The single story creates stereotypes, and the problem with stereotypes is not that they are untrue, but that they are incomplete. They make one story become the only story.” — Chimamanda Adichie

There are differences in what he is saying and the intention of Adichie’s speech, but it’s similar enough that it connected with me. And even if you go read the very interesting blog at the Love. Life. Practice. site and see absolutely no connection with Adichie’s talk, I think her talk is incredible and you will benefit from watching it regardless.

Sep 19

Mystery, art and feelings

Posted on Wednesday, September 19, 2012 in Life

My friend Kristy did this project in 2011 and I think it’s magical. She made and hid a jar into the wild for people to find and keep. It was a year long art project and I wish I wasn’t so far away so I could have found a jar. Go and take a look at 365 Jars.

I have a fondness for hidden, magical things. Mystery. Scavenger hunts, seeking what is hidden, an adventurer at heart. In another world I’d be an archaeologist, Dr. River Song. A researcher, a scholar. Taking on the study of people, finding artifacts. An anthropologist, archaeologist, engaged in immensely complex scavenger hunts.

Instead I’m just here. A bit blank this morning, just feeling.

Sep 18

Teacher Expectations and Student Performance

Posted on Tuesday, September 18, 2012 in Education, Teaching

Really interesting article on NPR about how teacher’s expectations can affect student performance.

7  Ways Teachers Can Change Their Expectations

Researcher Robert Pianta offered these suggestions for teachers who want to change their behavior toward problem students:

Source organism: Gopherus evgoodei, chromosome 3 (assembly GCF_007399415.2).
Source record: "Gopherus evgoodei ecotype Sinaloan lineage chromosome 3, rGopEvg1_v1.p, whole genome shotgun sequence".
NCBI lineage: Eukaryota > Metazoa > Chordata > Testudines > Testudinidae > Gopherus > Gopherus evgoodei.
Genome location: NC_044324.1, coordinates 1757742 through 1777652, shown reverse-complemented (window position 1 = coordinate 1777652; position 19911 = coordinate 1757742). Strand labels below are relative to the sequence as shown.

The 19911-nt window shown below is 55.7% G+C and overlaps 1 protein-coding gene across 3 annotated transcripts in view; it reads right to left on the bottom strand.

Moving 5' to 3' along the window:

Watch how each student interacts. How do they prefer to engage? What do they seem to like to do? Observe so you can understand all they are capable of.

Listen. Try to understand what motivates them, what their goals are and how they view you, their classmates and the activities you assign them.

Engage. Talk with students about their individual interests. Don’t offer advice or opinions – just listen.

Experiment: Change how you react to challenging behaviors. Rather than responding quickly in the moment, take a breath. Realize that their behavior might just be a way of reaching out to you.

Meet: Each week, spend time with students outside of your role as “teacher.” Let the students choose a game or other nonacademic activity they’d like to do with you. Your job is to NOT teach but watch, listen and narrate what you see, focusing on students’ interests and what they do well. This type of activity is really important for students with whom you often feel in conflict or who you avoid.